One of the pleasures of writing Foyle’s War is that although we are primarily seen as an investigative/crime series, our audience doesn’t seem to mind when we tackle weighty issues. It was impossible to ignore the devastating explosion at the King David Hotel in Jerusalem on 22 July 1946 and its fallout and the episode is also inspired by a true story. A French Zionist came to England in 1946 and planted a bomb in the Commonwealth Office. The bomb failed to go off and what particularly interested me was that the terrorist was a young woman.
It was also very exciting to be able to film the race riots that took place in the East End of London. The politics of the fascist leader, Charles Lucas (played with sinister panache by Richard Lintern) reflect those of Oswald Mosley’s Union Movement that surfaced after the war. Mosley called for an end to immigration on the one hand, but closer ties with Europe on the other – an interesting twist on a very current argument. Trespass refers to a secret operation masterminded by the British government to limit the number of Jews entering Israel. Once again, it is based in fact.
And finally we come to Elise, for me one of the saddest episodes I have ever written. The main thrust of the story goes back into the war years and looks at the Special Operations Executive (SOE), a secret army created by Churchill and one that has always fascinated me.
It’s only recently that a terrible scandal has come to light (again, I don’t want to give too much away), but it seems that the Nazis were informed about a great many of the agents who were being parachuted into the Netherlands and northern France. This resulted in their immediate capture, torture and execution.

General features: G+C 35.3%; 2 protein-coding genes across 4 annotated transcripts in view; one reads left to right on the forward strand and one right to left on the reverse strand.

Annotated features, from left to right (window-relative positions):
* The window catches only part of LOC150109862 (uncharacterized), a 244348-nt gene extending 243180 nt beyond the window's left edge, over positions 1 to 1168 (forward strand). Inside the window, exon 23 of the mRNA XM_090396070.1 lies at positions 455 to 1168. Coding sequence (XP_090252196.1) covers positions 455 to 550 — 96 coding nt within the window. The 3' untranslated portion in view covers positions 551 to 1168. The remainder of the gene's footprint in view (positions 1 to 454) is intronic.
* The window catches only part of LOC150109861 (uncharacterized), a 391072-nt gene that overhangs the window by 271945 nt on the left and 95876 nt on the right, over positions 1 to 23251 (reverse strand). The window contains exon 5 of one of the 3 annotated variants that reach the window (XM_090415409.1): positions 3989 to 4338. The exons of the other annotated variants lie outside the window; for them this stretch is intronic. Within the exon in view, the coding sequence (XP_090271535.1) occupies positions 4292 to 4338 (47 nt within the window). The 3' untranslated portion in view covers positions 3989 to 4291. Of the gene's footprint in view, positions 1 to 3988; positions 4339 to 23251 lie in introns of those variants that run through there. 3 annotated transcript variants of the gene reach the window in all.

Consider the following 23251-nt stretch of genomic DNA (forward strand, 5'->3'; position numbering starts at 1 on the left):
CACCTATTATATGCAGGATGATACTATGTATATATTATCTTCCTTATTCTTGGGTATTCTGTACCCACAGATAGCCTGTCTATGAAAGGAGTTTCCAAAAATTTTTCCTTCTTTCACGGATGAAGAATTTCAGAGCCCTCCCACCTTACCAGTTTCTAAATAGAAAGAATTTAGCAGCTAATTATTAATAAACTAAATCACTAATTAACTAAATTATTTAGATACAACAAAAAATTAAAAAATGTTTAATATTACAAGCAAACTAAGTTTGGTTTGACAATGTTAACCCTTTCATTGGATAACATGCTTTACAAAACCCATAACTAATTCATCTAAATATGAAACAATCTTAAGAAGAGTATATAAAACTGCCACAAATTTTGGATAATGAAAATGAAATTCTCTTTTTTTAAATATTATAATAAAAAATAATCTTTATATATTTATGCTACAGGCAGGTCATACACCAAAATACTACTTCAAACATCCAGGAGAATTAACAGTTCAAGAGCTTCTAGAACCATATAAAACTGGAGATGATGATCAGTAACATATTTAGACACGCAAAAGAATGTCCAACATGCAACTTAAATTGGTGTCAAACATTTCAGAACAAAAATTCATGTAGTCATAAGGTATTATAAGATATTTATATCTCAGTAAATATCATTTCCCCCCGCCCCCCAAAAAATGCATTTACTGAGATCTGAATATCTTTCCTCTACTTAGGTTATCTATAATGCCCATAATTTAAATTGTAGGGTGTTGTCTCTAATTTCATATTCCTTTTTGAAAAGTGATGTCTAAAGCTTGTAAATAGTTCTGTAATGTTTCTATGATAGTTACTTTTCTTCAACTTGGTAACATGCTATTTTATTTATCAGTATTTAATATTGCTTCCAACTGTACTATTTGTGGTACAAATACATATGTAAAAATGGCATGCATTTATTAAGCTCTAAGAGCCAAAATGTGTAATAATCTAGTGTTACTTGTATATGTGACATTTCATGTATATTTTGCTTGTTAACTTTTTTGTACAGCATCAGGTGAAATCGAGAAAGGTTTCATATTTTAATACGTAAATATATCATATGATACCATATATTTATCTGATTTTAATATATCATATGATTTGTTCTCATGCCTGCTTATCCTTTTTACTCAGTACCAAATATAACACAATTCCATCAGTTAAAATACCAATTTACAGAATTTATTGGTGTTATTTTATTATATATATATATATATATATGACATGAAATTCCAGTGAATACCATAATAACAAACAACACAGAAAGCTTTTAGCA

The only explanation was that the Germans had intercepted SOE radio signals – and this was indeed the case. But the SOE did nothing. They continued to send agents into occupied territories. This incomprehensible decision resulted in a great number of unnecessary deaths.
Writing Foyle’s War, it’s not my job to make accusations, and although all the main players in the episode – the French pilot, the head of communications, Elise herself – are based on real people, I have given them different names. I have even fictionalised the department they work for. But as I write this, the Chilcot Inquiry on Iraq still has to report, and as responsibility swirls around in the air without actually being pinned on anyone, I can’t help wondering if things will ever change.
Every year, when we think about a new series of Foyle’s War, I meet with Michael Kitchen and producer Jill Green. We always ask the same question. Are there any more stories to tell? Together, we’ve travelled from the start of the war and the disaster of Norway to Dunkirk, the Blitz, Pearl Harbor, Dresden, the D-Day landings, VE day, VJ day – and then into the Cold War with Soviet spies, traitors, war criminals and the atomic bomb.
There have been perhaps two dozen murders along the way, a whole crowd of grieving relatives and suspects. Where next? By the end of this series, you will know.
Foyle’s War returns tonight at 8:00pm on ITV